Possibly evidenced by
Changes in rate and depth of respirations
Dyspnea and increased work of breathing, use of accessory muscles
Reduced VC and total lung volume
Tachypnea and bradypnea or cessation of respirations when off the ventilator
Decreased PO2 and SaO2, increased PCO2
Increased restlessness, apprehension, and metabolic rate
Desired Outcomes/Evaluation Criteria—Client Will
Respiratory Status: Ventilation
Reestablish and maintain effective respiratory pattern via ventilator with absence of retractions and use of accessory muscles, cyanosis, or other signs of hypoxia; ABGs and oxygen saturation within acceptable range.
Participate in efforts to wean (as appropriate) within individual ability.
Demonstrate behaviors necessary to maintain client’s respiratory function.
Nursing care plan intervention with rationale:
1. Investigate etiology of respiratory failure.
Rationale: Understanding the underlying cause of client’s particular ventilatory problem is essential to the care of client, for example, decisions about future capabilities and ventilation needs and most appropriate type of ventilatory support.
2. Observe overall breathing pattern. Note respiratory rate, distinguishing between spontaneous respirations and ventilator breaths.
Rationale: Client on a ventilator can experience hyperventilation, hypoventilation, or dyspnea and “air hunger” and attempt to correct deficiency by overbreathing.
3. Auscultate chest periodically, noting presence or absence and equality of breath sounds, adventitious breath sounds, and symmetry of chest movement.
Rationale: Provides information regarding airflow through the tracheobronchial tree and the presence or absence of fluid, mucous obstruction. Note: Frequent crackles or rhonchi
that do not clear with coughing or suctioning may indicate developing complications, such as atelectasis, pneumonia, acute bronchospasm, and pulmonary edema. Changes in chest symmetry may indicate improper placement of the ET tube or development of barotrauma.
4. Count client’s respirations for 1 full minute and compare with desired respirations and ventilator set rate.
Rationale: Respirations vary depending on problem requiring ventilatory assistance; for example, client may be totally ventilator dependent or be able to take breath(s) on own between ventilatordelivered breaths. Rapid client respirations can produce respiratory alkalosis and prevent desired volume from being delivered by ventilator. Slow client respirations and hypoventilation increases PaCO2 levels and may cause acidosis.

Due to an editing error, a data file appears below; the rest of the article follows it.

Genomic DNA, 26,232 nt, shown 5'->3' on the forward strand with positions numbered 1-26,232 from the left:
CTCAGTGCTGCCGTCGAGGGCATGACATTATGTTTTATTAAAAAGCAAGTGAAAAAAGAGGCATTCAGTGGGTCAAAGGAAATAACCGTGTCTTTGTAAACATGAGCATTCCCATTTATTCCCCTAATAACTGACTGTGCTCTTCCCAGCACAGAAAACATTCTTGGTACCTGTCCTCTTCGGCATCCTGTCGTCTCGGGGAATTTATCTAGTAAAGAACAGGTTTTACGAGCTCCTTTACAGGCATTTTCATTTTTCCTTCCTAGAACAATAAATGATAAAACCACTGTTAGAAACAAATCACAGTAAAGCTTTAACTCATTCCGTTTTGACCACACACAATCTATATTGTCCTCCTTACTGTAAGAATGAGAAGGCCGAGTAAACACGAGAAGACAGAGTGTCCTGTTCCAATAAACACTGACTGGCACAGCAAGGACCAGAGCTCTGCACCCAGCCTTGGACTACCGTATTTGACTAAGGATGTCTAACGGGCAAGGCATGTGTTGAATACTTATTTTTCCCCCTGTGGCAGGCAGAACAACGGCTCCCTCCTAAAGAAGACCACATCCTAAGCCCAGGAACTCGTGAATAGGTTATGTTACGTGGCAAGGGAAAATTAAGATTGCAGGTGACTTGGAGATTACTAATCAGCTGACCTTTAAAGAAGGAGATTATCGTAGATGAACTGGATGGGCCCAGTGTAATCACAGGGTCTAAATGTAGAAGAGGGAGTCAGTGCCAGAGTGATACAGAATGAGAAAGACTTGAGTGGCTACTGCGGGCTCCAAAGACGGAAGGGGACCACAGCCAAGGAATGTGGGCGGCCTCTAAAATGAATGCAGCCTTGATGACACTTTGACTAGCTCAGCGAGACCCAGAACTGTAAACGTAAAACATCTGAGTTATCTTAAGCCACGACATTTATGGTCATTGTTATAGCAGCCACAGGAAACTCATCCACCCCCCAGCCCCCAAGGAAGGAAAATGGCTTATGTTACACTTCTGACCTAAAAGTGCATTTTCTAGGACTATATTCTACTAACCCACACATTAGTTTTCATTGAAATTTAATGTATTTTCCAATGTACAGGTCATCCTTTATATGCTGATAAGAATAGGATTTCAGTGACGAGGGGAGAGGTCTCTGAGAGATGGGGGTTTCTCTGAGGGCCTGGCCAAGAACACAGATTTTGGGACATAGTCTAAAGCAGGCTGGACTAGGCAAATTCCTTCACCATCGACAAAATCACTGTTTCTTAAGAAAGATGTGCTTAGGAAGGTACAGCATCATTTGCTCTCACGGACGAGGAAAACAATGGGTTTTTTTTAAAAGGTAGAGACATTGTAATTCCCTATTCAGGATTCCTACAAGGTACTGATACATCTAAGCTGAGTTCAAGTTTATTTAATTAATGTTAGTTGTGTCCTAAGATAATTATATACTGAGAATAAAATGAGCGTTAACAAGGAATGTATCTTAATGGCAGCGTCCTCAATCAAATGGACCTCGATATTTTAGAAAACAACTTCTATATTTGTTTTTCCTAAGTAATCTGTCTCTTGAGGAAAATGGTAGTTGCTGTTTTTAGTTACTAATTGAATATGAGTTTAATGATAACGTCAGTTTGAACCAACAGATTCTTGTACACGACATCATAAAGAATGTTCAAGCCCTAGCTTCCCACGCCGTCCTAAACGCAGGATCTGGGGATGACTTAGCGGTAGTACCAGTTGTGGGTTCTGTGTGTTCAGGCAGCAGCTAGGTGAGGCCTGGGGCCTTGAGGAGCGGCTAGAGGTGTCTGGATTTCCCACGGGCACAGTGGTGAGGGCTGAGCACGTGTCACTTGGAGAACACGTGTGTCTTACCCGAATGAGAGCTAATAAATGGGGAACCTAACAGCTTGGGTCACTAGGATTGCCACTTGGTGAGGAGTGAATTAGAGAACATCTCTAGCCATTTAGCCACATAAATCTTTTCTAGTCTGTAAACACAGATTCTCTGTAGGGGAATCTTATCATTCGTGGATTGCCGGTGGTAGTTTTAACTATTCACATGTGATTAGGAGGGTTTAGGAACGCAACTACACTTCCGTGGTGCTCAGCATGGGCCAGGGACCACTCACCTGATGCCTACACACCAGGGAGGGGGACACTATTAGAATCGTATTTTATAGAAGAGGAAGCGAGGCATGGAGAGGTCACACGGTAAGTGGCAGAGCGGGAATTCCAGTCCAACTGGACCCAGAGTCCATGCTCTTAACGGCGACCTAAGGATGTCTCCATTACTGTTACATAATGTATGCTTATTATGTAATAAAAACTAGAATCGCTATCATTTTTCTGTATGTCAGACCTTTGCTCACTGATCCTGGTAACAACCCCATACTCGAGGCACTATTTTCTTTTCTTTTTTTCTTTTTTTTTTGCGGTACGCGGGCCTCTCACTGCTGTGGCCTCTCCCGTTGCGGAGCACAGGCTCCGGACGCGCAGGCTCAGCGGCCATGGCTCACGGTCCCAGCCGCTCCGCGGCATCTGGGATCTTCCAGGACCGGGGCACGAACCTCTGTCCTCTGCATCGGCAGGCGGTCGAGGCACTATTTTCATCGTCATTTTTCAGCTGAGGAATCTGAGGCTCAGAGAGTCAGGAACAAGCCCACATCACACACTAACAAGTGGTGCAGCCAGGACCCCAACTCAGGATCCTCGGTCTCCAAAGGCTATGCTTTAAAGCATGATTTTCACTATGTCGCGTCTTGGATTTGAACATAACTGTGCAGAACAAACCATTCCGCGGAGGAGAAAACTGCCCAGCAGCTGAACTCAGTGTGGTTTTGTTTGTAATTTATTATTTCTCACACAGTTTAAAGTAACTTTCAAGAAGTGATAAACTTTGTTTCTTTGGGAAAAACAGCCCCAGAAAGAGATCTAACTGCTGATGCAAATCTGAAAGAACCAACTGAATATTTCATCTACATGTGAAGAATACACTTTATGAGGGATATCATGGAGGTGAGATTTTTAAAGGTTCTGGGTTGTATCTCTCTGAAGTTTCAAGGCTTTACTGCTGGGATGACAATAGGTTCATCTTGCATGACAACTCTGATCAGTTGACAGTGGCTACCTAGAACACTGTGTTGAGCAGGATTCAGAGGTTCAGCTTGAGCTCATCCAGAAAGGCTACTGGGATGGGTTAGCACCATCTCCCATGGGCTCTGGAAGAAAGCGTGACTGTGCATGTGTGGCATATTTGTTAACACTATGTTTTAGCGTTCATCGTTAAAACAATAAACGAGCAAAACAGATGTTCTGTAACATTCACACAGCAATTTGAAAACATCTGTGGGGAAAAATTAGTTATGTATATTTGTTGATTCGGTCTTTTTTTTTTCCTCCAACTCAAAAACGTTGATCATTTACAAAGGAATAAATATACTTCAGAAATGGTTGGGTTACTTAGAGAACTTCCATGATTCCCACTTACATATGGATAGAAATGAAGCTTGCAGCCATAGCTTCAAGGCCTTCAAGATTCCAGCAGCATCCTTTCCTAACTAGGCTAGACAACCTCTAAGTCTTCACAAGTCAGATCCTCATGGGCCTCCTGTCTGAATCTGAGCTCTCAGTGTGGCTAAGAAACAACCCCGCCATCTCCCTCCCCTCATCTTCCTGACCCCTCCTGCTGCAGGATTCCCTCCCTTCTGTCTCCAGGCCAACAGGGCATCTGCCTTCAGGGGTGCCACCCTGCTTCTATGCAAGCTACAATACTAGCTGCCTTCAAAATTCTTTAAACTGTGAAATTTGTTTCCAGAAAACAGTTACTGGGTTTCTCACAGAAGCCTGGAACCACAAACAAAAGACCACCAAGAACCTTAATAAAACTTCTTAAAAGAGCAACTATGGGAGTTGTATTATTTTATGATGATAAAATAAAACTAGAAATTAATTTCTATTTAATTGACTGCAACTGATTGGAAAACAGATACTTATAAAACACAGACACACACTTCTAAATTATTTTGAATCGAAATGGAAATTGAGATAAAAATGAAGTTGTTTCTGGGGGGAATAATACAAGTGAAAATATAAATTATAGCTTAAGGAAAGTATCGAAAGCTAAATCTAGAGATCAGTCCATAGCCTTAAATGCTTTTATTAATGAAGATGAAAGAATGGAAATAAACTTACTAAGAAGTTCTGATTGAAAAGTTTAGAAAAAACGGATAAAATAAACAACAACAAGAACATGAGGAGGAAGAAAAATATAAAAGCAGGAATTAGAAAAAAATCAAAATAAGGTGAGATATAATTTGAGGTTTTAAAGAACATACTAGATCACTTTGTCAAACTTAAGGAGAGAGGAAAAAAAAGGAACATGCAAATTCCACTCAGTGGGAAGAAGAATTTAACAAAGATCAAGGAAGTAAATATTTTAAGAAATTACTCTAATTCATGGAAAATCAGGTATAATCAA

5. Verify that client’s respirations are in phase with the ventilator.
Rationale: Adjustments may be required in flow, tidal volume, respiratory rate, and dead space of the ventilator, or client may need sedation to synchronize respirations and reduce work of
breathing and energy expenditure.
6. Position client by elevating head of bed or chair if possible; place in prone position, as indicated.
Rationale: Elevating the client’s head and helping client get out of bed while still on the ventilator is both physically—helps decrease risk of aspiration—and psychologically beneficial. Note: Use of prone position is thought to improve oxygenation in client with severe hypoxic respiratory failure. However, it is not widely used due to the difficulties associated with placing and providing care to the intubated client in prone position as well as lack of studies showing its benefit in reducing mortality or duration of ventilation (Sud et al, 2008).
7. Inflate tracheal or ET tube cuff properly, using minimal leak and occlusive technique. Check cuff inflation every 4 to 8 hours and whenever cuff is deflated and reinflated.
Rationale: The cuff must be properly inflated to ensure adequate ventilation and delivery of desired tidal volume and to decrease risk of aspiration. Note: In long-term clients, the cuff may
be deflated most of the time or a noncuffed tracheostomy tube used if the client’s airway is protected.
8. Check tubing for obstruction, such as kinking or accumulation of water. Drain tubing as indicated, avoiding draining toward client or back into the reservoir.
Rationale: Kinks in tubing prevent adequate volume delivery and increase airway pressure. Condensation in tubing prevents proper gas distribution and predisposes to bacterial growth.
9. Check ventilator alarms for proper functioning. Do not turn off alarms, even for suctioning. Remove from ventilator and ventilate manually if source of ventilator alarm cannot be quickly identified and rectified. Ascertain that alarms can be heard in the nurses’ station.
Rationale: Ventilators have a series of visual and audible alarms, such as oxygen, low volume or apnea, high pressure, and inspiratory/ expiratory (I:E) ratio. Turning off or failure to reset
alarms places client at risk for unobserved ventilator failure or respiratory distress or arrest.
10. Keep resuscitation bag at bedside and ventilate manually whenever indicated.
Rationale: Provides or restores adequate ventilation when client or equipment problems require client to be temporarily removed from the ventilator.